Burgess proposed an idea of cyclical social/political history. It’s indicated in A Clockwork Orange, but elucidated more fully in The Wanting Seed. Basically, the organization of human affairs turns again and again from a “Pelagian” phase to an “Augustinian” phase, with a tumultuous transitional period in between. The names for the phases refer to the theologians Pelagius and Augustine. To very crudely summarize it, Pelagius believed that humans are basically decent and can be prodded toward good works and ultimate spiritual redemption, free of the Original Sin. Augustine, on the other hand, subscribed to the concept of Original Sin and pretty much assumed that humans had no chance at all short of redemption by way of submission to the Christian faith’s most doctrinaire doctrine. In the novel, Burgess’s protagonist calls these phases, in Newspeak fashion, the Pelphase and the Gusphase, with a transitional Interphase. As the story get under way, we gradually learn that the Pelphase is ending and a violent Interphase is beginning. What’s striking about these developments is that they appear to have little at all to do with the specific actions of the government of the time. Indeed, the Prime Minister, in one scene, lazes about in bed ignoring attempts at soothing from his “catamite,” oblivious to and helpless against the turning of the historical wheel that is happening around him. The protagonist explains to his social studies students early in the novel that the actions of parties and parliaments had eventually come to be irrelevant over the ages because the affairs of people just somehow naturally cycle from Pelphase to Interphase to Gusphase, and do so with a consistency that can be seen again and again in the historical record.
This book is comedic and satirical, but it feels as if its author’s views on things like race, gender and sexuality have passed almost unfiltered into it, because the comedy and satire seems never aimed inward at those biases. Though he indicates a calm and unworried supposition that the transition from Pelphase (liberal) to Gusphase (conservative) and back again, over and over, is the normal order of things, his own authorial alliance seems clearly with the Gusphase and its return to traditional roles for women (breeding stock), non-white races (scary, undesirable) and gays (outlawed). But why does this bug me more in Burgess’s book than it would if I’d encountered it in something written a half-century or more before it (like Lovecraft) or even from someone else from Burgess’s own time period who didn't delve into spec fic? I think it's because that he chose a couple of times to write science fiction in an era when he should have been more progressive. And also because he was in fact a real intellectual, world-traveled, an internationalist, and should have somehow just been too modern to have been so reactionary about social change. It’s almost like the reason that I don’t cut any slack for Orson Scott Card. Though in the case of Card, there is much less excuse: he is a currently living, producing writer who is also actively promulgating a crazy-ass view of things for political reasons. It's maybe because Burgess is a bit too recent, and that’s probably not a rational reason, but there it is anyway. But it does somehow feel different when Burgess refers to the weird and frightful attributes of the various races (the non-English people) than when Lovecraft gives the cat in “The Rats in the Walls” the name “Nigger Man” or when Card openly calls for the toppling of the United States government should gay marriage become legal (even while he continues to milk the gay-ass Enderverse for all its worth).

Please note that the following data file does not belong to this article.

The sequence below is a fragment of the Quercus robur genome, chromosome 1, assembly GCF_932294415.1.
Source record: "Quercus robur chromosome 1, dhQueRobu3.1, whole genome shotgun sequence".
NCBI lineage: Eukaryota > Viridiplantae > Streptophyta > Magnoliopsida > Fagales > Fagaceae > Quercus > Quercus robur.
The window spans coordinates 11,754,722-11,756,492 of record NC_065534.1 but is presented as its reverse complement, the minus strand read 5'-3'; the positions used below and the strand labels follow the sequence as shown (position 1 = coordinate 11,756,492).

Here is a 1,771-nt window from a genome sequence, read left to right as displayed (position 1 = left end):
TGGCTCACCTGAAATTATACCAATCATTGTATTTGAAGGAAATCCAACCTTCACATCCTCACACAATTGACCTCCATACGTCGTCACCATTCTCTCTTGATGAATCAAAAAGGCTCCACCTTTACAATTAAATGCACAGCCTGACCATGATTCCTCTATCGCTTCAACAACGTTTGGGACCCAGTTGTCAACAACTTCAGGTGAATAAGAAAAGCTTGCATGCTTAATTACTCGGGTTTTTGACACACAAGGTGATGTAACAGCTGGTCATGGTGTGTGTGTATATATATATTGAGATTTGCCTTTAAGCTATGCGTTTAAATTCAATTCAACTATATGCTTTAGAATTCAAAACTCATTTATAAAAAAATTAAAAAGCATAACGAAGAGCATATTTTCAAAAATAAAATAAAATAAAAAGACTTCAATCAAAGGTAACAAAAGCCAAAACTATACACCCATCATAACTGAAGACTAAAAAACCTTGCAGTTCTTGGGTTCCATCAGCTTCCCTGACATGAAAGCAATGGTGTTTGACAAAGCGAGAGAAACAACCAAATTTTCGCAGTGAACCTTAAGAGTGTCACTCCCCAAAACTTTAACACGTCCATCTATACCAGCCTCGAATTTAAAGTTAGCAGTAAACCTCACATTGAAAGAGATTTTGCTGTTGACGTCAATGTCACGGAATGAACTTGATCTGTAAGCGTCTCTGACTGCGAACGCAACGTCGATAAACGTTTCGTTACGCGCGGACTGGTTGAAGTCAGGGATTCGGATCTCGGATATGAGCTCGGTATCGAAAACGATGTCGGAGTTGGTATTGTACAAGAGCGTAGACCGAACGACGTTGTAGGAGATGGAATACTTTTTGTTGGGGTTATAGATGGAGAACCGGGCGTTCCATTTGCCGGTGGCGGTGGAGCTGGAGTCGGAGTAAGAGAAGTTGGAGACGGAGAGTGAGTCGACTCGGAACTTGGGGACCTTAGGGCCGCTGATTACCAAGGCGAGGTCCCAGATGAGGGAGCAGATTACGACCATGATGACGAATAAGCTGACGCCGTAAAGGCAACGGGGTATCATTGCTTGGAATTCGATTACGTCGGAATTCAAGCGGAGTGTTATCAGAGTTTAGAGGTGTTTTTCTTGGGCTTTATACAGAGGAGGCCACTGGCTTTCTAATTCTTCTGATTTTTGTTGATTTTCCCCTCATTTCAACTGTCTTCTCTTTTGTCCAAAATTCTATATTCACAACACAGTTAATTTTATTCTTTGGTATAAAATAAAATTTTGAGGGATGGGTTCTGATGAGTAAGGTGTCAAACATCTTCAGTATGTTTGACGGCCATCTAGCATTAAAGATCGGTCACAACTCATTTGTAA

Since the course of real-world history seems always, in fits and starts, to be toward greater tolerance, inclusiveness and equality among various peoples, I think it gets under my skin when science fiction writers are so aggressively not progressive, and it bugs me more the closer they are to being my contemporaries. I can deal better with Lovecraft’s bigotries because his work is most of century in the past and it was never principally about being a bigot. I cannot deal with Card because he is currently working and is actively and deliberately a bigot. Burgess is somewhere in between. He came of age before the Second World War, but he saw the world from a position of great privilege after it—even living for a while in a motorhome on the Continent as a tax exile from Britain because he was so well-to-do and didn’t like paying his taxes. Because he was such a good stylist of a prose that can be so much fun to read, I wish that I could read The Wanting Seed without all these annoyances that repeatedly made me trip and stall during my hours with this book.
In fairness, it's true that some of these things can easily be spotted in other British spec fic of the period, particularly in regards to the assumption that the English are the most accomplished race of people ever (a bias that white Americans inherited and still cultivate aggressively even now). For example, in J.G. Ballard's The Wind From Nowhere, we learn that the ever-accelerating titular wind is blowing to the ground all the shoddy cities and hovels of most of the rest of the world at a point where it has only reached the level of a nuisance in stoutly-built London.
But, really? Extra teeth? A mouth so large, do you see.
But, on the other side of the ledger, The Wanting Seed does fairly pillory war and all the frauds surrounding it with some very funny comedy and satire. Later in the book, as the world passes out of the Interphase and into the Gusphase, a professional army is raised, its function: war. But the world has known no war in generations, England has no real infrastructure for it, and no particular enemy to fight, (shades of 1984 where it remains unclear whether Oceania’s perpetual enemies even actually exist). So the War Department—now not even a department of government but rather a private contractor—creates the illusion of such, shanghaiing people into the army, duping them with mock campaigns, noises of battle literally blasted over loudspeakers from record players. It’s all a scam to create corpses for the processed food industry and to provide a useful lie to sedate the public. As a character very cannily observes, perpetual war is perpetually popular so long as it has no impact on day-to-day civilian life. “Civilians love war,” it is noted, so long as they can continue to be civilians during it. It sounds very, very familiar and timely.